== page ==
A yearend roundup from the Frontline Series

A yearend roundup from the Frontline Series

The new Omicron Covid-19 variant has been doing the rounds, multiplying each day at an accelerated rate. With a new target set for all adults in England to be offered a booster jab by the end of this year, we at iGlobal look back at our Frontline Series to review some of the valuable advice and thoughts from our National Health Service (NHS) medics.

Leading Cardiothoracic Surgeon at St. Bartholomew's Hospital Dr Shyam Kolvekar bursts myths about the Covid-19 vaccine. It is only natural to be wary about taking the vaccine that has not even been out for long. He explains that “everything in life has side effects! The side effects of the vaccine are very small. You are at higher risk of getting hit by a bus than having a serious side effect with any of the vaccines.”

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A yearend roundup from the Frontline Series
On looking Covid in the eye and coming out fighting with the ever-expanding NHS family

As most of us had locked ourselves at home and the world had nearly shut down, our brave doctors, nurses and every other medical staff were out there on the battlefront. Dr Sutapa Mookerjee, Consultant Paediatrician opens up about the coping mechanisms that she adopted during the period of increased workload. “Regular human contact helped me with my emotional wellbeing. Talking to my close relatives and friends and walking in the park with my husband after work helped me cope during this challenging period.”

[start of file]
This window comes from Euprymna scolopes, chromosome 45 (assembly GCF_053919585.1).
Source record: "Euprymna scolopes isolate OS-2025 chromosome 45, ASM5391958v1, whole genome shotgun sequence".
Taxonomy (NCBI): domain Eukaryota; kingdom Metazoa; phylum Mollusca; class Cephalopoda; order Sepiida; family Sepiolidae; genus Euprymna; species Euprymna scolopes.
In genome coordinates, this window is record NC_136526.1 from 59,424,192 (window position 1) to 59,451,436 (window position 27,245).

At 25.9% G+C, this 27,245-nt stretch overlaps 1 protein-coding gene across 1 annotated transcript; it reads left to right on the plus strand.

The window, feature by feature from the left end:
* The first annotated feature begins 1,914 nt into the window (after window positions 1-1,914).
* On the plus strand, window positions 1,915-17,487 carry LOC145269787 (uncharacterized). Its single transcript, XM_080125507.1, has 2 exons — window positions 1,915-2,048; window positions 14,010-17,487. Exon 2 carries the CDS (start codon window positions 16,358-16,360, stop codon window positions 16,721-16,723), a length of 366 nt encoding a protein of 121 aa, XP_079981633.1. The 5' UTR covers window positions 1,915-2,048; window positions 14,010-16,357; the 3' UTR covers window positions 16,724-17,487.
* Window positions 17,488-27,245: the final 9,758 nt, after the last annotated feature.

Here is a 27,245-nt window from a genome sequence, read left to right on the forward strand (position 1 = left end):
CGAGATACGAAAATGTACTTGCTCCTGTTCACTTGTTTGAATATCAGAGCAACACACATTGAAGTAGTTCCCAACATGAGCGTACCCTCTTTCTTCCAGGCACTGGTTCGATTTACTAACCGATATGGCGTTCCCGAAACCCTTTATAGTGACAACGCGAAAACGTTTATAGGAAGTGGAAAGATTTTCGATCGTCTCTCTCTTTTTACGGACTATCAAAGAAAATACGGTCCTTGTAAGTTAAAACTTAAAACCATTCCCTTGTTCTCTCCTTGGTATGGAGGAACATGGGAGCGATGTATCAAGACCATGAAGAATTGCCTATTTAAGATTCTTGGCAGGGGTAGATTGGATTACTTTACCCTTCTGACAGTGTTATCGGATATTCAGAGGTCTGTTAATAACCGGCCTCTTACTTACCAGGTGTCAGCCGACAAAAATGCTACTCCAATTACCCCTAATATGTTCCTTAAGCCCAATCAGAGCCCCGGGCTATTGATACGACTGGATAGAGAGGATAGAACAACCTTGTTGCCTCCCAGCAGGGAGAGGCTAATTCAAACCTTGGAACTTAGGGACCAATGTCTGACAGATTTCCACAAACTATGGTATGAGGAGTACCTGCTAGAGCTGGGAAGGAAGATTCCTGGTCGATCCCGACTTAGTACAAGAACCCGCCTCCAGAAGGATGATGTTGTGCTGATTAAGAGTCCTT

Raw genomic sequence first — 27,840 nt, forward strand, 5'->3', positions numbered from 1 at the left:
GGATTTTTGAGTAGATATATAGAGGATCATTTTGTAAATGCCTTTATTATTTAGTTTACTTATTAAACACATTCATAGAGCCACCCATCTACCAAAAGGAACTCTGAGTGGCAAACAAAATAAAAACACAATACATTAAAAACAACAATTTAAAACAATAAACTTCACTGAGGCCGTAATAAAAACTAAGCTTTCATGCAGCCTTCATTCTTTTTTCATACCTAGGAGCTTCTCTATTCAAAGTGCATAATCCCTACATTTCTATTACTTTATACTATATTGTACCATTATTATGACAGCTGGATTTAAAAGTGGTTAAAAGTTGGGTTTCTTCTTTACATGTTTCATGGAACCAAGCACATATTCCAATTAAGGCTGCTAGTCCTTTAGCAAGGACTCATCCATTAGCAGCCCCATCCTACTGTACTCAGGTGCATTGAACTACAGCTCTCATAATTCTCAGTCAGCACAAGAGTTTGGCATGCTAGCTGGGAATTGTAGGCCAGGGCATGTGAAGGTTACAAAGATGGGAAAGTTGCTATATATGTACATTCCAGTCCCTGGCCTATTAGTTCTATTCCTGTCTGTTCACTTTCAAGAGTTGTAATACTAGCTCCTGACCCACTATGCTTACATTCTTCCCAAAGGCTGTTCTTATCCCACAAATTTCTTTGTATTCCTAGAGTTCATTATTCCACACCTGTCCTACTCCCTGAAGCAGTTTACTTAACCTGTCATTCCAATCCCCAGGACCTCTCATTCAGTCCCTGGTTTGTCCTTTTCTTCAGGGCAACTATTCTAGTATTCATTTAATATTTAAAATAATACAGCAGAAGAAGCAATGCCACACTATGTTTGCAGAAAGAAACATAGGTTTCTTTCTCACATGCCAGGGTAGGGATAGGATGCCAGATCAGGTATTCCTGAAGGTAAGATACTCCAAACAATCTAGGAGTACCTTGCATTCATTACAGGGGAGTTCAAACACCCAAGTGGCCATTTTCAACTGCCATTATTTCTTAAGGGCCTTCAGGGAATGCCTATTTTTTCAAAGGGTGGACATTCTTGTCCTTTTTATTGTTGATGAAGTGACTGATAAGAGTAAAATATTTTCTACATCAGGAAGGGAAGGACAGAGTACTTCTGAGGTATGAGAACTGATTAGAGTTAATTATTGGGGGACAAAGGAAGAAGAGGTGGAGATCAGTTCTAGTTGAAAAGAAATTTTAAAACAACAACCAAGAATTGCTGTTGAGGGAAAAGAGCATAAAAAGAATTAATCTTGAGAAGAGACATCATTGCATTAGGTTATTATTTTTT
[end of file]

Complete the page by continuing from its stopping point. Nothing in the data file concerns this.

For our mental wellbeing, she suggests that “music is an essential tool that helps to elevate the human spirit.”

Dr Vinay Raniga, founder of Dentify shares his experience working in the ICU alongside others on the NHS frontline. He says, “it came down to duty and the values that I grew up with as a British Indian. Doing the right thing, helping others, and doing public service is very important to me. I’ve always grown up with the mentality that you have to serve others, because that is what brings fulfilment. There is nothing better than helping someone get better.”

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A yearend roundup from the Frontline Series
Vaccines are the only weapon against Covid-19: Dr Sutapa Mookerjee’s message on behalf of the NHS

“Certainly, in the first wave, we saw that children getting Covid weren’t impacted the same way as adults were. The new variants are actually causing more problems in younger adults in their 20s”, reveals Paediatric Respiratory Junior Doctor and acting representing body chair of the British Medical Association (BMA), Dr Latifa Patel.

She further adds: “There are cases of long covid where symptoms of Covid-19 have a long-lasting impact on the physical health; fatigue and muscular pain.”

The NHS is an ever expanding family with more and more individuals educating themselves to be healthcare professionals. “The teamwork and the sheer joy of helping people in distress trumps every other feeling in the world. When patients recover and go home, it is the biggest prize in the world”, justifies General Practitioner Dr Nilanjana Haque. “Without a shadow of a doubt, no other profession has this level of job satisfaction.”

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A yearend roundup from the Frontline Series
The vaccine is the only way to beat the pandemic, asserts Dr Shyam Kolvekar

Dr Varadarajan Kalidasan, Consultant Paediatric Surgeon at the Royal Alexandra Hospital for Children expresses his gratitude to the public who showed kindness and appreciation for the NHS.

Once again, the healthcare professionals, NHS staff members, care home workers and everyone in between were amongst the first in the country to get vaccinated. If they have had it, so can we!

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